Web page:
In January 2017 I was out of university, no job and quite a bit unsure of what to do with myself. I then made a life-changing decision – I enrolled in the UCT English Language Centre’s TEFL course. For those reading this who don’t know, TEFL stands for Teaching English as a Foreign Language. For me though, it means so much more than the words making it an acronym.
For me it means access. Not only to what it enables you to do – teaching English – but also access to a world of opportunity and travel. I am now a certified teacher with plans to move to a different continent in a few months time. And by the standards of my TEFL I’m actually quite late in my plans. At least five of the people I studied with are now in one country or another in Asia. I have two years of travel planned, something I never thought would be possible until I started looking into what I can actually do with a TEFL certification. This being said, while the TEFL course is a great opportunity, it is no joke and is definitely not something to take lightly. And while most people may opt to take an online course, which is cheaper and has been argued to be easier, the one offered through UCT is entirely in class – 120 hours of your time split between theory and practicals.
The TEFL consisted mostly of hard-work, all nighters and a very minimal social life. My family became my fellow trainees and my life was centered around UCT Hiddingh Campus – a big change from my life at home idling time away. A typical day during the course (which runs over four weeks) consists of a long morning of straight theory with breaks of 10-20 minutes, just enough time to run to the cafe and grab a quick coffee. During lunch time we had around an hour to breathe, although most of this was spent preparing for the next part of the day. The afternoon consisted of teaching observations. During this time you did one of three things: observing a professional, teaching in all their glory; watching a peer conduct their own lesson; or teaching your own lesson. This was our life for a total of four tough weeks and it wasn’t easy, but it was ultimately worth every penny paid.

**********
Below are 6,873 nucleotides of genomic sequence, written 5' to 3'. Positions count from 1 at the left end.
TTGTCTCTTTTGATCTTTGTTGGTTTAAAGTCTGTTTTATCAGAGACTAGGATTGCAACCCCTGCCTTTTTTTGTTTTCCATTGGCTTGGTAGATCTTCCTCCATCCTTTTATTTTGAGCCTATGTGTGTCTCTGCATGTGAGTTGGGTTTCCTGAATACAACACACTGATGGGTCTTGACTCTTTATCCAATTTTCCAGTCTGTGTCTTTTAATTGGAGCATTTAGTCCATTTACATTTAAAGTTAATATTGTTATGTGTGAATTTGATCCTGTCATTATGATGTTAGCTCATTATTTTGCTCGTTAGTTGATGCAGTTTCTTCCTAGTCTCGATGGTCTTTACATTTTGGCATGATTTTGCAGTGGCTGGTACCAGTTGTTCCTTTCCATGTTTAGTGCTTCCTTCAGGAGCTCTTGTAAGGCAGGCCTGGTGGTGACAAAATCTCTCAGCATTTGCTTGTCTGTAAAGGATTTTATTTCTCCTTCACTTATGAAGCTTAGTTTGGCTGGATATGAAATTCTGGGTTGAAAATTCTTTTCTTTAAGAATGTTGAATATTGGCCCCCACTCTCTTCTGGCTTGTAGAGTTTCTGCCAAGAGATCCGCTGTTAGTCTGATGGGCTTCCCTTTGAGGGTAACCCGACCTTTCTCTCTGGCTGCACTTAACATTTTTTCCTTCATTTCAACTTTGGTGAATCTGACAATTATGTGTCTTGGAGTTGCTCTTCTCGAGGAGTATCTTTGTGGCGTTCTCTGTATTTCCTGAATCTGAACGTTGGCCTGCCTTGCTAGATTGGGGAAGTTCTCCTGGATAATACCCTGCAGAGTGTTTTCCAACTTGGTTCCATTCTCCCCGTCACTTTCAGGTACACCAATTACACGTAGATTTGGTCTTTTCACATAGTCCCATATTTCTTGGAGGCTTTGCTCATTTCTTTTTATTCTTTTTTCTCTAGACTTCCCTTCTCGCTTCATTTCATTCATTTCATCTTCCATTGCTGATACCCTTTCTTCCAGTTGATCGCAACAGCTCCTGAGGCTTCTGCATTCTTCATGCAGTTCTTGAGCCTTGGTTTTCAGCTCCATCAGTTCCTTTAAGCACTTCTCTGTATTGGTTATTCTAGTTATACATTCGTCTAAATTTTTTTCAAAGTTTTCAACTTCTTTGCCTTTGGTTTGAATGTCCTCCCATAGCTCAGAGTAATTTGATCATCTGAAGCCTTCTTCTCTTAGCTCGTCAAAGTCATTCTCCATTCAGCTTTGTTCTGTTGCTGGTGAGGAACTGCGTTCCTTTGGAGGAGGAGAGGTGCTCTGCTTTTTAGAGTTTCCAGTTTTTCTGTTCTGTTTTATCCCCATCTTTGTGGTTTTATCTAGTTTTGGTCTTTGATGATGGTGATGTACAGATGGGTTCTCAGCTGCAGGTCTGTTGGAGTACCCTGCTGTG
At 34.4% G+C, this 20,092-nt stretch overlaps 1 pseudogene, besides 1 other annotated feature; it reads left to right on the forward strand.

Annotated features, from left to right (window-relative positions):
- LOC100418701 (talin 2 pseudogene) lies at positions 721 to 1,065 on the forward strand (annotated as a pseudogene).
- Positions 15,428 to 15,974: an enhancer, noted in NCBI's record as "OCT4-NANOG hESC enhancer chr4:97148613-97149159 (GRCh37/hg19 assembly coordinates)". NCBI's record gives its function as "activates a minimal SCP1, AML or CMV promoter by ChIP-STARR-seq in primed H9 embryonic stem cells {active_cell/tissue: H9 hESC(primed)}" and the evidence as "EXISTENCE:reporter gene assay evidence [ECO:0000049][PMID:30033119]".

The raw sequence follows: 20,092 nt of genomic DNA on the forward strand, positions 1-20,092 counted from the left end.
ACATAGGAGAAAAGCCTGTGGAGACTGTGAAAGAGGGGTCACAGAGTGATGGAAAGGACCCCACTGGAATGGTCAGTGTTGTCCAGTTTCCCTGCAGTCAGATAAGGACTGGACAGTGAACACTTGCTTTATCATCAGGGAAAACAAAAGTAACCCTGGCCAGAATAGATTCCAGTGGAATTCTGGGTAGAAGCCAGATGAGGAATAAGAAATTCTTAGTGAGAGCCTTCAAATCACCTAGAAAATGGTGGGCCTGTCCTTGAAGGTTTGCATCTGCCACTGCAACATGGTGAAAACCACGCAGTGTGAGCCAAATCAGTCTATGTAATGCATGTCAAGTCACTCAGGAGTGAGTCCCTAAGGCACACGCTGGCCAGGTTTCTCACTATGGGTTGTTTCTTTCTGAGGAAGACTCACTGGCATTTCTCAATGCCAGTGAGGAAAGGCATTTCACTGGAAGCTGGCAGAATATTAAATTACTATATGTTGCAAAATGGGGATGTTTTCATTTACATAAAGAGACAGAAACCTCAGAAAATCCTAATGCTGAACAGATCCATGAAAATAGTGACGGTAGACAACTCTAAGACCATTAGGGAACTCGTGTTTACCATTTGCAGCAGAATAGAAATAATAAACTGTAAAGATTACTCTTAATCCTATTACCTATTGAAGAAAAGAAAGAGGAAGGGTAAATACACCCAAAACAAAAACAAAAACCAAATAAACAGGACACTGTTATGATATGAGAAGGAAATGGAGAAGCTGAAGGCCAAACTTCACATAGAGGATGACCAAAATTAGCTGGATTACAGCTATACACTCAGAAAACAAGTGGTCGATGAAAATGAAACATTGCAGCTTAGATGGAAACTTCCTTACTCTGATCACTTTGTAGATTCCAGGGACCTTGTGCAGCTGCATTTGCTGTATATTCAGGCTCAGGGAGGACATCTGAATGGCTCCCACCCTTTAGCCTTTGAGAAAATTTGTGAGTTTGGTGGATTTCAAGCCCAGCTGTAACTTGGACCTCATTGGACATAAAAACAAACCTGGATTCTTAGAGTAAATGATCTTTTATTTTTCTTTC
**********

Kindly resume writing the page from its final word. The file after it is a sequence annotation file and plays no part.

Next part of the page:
The work they put us through for that month would go on to prepare me so effectively for the role as a teacher that I have now worked in three different teaching positions over the course of the past five months. While these positions have been different in structure (differing between Ad-Hoc substituting, volunteer and online teaching) the fact remains that my TEFL gave me the confidence necessary in order to fulfill each position fully prepared.